Tuesday, August 20, 2013

Indonesia's Fear of Living Dangerously

Emerging markets are beating a sharp retreat, but Indonesia is suffering more than most. Shares in Jakarta are down 11.6% in the past month, compared with a 1% fall in the MSCI Asia-Pacific index. The rupiah has fallen 4% against the dollar in this period, making it one of the worst-performing currencies in the region

The main trigger is concern that if or when the U.S. Federal Reserve begins scaling back its bond-purchase program, Indonesia could be hurt more than some of its peers. Jakarta runs a sizable current-account deficit—it reported a higher-than-expected deficit of 4.4% of gross domestic product in the quarter ended June 30. 

Indonesia's central bank may have disappointed investors too. The central bank raised the reserve requirement for Indonesian lenders last week but held rates steady at 6.5%—some investors may have been looking for a more robust defense of the currency.

Despite the gloom, all is not lost for Jakarta, however. 

The government has already taken steps that should begin to address the current-account deficit problem. Net oil imports were equivalent to 83% of the deficit in 2012, partly because of a fuel-subsidy system that juices demand. But this demand may be blunted since Jakarta raised gasoline prices by 44% and diesel by 22% in late June. Nomura estimates the current-account deficit will shrink to 2.8% of GDP for 2013.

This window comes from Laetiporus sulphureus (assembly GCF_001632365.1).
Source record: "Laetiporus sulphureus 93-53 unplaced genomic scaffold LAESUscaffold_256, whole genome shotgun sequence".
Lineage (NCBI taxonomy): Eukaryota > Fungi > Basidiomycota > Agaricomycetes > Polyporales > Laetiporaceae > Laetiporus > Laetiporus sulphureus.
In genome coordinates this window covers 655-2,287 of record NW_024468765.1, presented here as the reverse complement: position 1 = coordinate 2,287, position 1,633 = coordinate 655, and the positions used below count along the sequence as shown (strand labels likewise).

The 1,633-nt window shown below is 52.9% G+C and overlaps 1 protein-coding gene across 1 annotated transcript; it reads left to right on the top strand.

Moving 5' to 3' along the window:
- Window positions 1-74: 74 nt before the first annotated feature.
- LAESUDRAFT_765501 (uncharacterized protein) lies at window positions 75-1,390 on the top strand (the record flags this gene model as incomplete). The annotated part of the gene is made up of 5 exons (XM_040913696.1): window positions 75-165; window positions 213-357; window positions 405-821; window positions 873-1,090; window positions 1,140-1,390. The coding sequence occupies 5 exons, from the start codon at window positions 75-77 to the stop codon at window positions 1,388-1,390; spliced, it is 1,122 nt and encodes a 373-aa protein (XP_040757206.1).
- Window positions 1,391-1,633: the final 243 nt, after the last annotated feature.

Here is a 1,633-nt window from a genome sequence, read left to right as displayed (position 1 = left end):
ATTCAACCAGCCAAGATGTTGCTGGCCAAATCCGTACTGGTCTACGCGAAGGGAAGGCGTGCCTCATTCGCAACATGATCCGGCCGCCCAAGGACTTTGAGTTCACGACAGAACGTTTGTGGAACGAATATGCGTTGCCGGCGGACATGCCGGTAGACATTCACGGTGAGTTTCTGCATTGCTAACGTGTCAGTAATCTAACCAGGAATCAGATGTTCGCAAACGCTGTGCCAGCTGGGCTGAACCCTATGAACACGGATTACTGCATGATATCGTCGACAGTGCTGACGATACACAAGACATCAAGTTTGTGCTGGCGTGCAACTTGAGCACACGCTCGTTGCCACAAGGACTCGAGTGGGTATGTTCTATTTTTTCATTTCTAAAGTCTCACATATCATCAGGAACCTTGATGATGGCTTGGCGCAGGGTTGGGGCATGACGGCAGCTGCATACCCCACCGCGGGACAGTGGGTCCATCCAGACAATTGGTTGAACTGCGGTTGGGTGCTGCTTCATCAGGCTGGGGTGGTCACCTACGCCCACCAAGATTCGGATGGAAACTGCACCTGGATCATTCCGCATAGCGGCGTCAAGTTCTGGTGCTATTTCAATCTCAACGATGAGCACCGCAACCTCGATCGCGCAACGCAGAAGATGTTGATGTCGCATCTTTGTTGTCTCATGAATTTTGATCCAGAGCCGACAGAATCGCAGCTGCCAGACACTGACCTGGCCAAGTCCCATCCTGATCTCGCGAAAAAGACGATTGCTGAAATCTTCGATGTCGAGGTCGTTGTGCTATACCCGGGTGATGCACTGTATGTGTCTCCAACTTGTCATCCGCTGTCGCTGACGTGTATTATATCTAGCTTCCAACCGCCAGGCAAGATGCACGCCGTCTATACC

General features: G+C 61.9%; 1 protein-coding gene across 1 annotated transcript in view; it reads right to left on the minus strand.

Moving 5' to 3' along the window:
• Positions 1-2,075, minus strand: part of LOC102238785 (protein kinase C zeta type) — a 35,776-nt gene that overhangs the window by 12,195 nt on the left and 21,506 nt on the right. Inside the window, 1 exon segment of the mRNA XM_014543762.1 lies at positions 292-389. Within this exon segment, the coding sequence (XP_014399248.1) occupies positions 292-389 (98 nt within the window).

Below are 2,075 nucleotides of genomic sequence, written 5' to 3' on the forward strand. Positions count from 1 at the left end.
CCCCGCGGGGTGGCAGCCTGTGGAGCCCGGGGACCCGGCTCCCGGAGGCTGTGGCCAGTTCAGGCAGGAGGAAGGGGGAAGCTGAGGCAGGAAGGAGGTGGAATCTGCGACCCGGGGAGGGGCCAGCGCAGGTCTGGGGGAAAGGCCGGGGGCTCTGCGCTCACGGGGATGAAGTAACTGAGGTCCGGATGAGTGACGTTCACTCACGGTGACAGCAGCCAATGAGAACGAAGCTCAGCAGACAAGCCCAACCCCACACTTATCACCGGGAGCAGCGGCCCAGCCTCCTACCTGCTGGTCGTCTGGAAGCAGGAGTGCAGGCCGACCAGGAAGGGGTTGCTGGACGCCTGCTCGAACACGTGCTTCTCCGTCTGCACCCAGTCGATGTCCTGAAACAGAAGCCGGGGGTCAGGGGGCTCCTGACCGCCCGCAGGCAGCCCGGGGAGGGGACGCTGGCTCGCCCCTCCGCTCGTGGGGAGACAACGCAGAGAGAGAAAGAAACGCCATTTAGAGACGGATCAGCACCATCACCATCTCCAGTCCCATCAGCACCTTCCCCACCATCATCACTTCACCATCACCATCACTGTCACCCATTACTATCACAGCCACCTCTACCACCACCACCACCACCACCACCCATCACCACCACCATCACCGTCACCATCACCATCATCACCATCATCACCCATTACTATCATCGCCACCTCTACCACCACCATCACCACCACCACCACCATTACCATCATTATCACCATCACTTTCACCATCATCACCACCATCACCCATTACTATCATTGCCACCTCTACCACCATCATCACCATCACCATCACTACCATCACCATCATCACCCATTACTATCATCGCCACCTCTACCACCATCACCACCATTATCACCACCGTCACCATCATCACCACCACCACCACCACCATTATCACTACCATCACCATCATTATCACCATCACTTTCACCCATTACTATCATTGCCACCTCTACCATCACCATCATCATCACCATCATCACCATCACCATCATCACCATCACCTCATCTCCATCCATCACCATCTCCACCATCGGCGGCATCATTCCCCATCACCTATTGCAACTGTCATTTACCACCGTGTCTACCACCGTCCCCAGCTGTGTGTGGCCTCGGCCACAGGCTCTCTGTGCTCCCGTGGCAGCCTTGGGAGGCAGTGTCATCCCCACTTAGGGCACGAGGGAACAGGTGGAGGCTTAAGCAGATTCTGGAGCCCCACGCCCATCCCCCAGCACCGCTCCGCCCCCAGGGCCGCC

Compared with other emerging markets, Indonesia also benefits from relatively stable foreign investment to finance a big part of its current-account deficit. In 2012, foreign direct investment plugged 58% of Indonesia's current-account gap. By contrast, FDI financed only 23% of India's deficit in the year ended March, which means India is more exposed to hot money flows.

Investors are likely to remain bearish on Indonesian stocks pending a stronger response from policy makers, says Macquarie. Reining in fuel subsidies further would help reduce the current-account deficit. Changes to rules that limit foreign ownership in mining could attract more FDI, for instance. A further increase in interest rates would also send a signal that policy makers aren't going to stand aside while the currency takes a beating. Wall Street Journal

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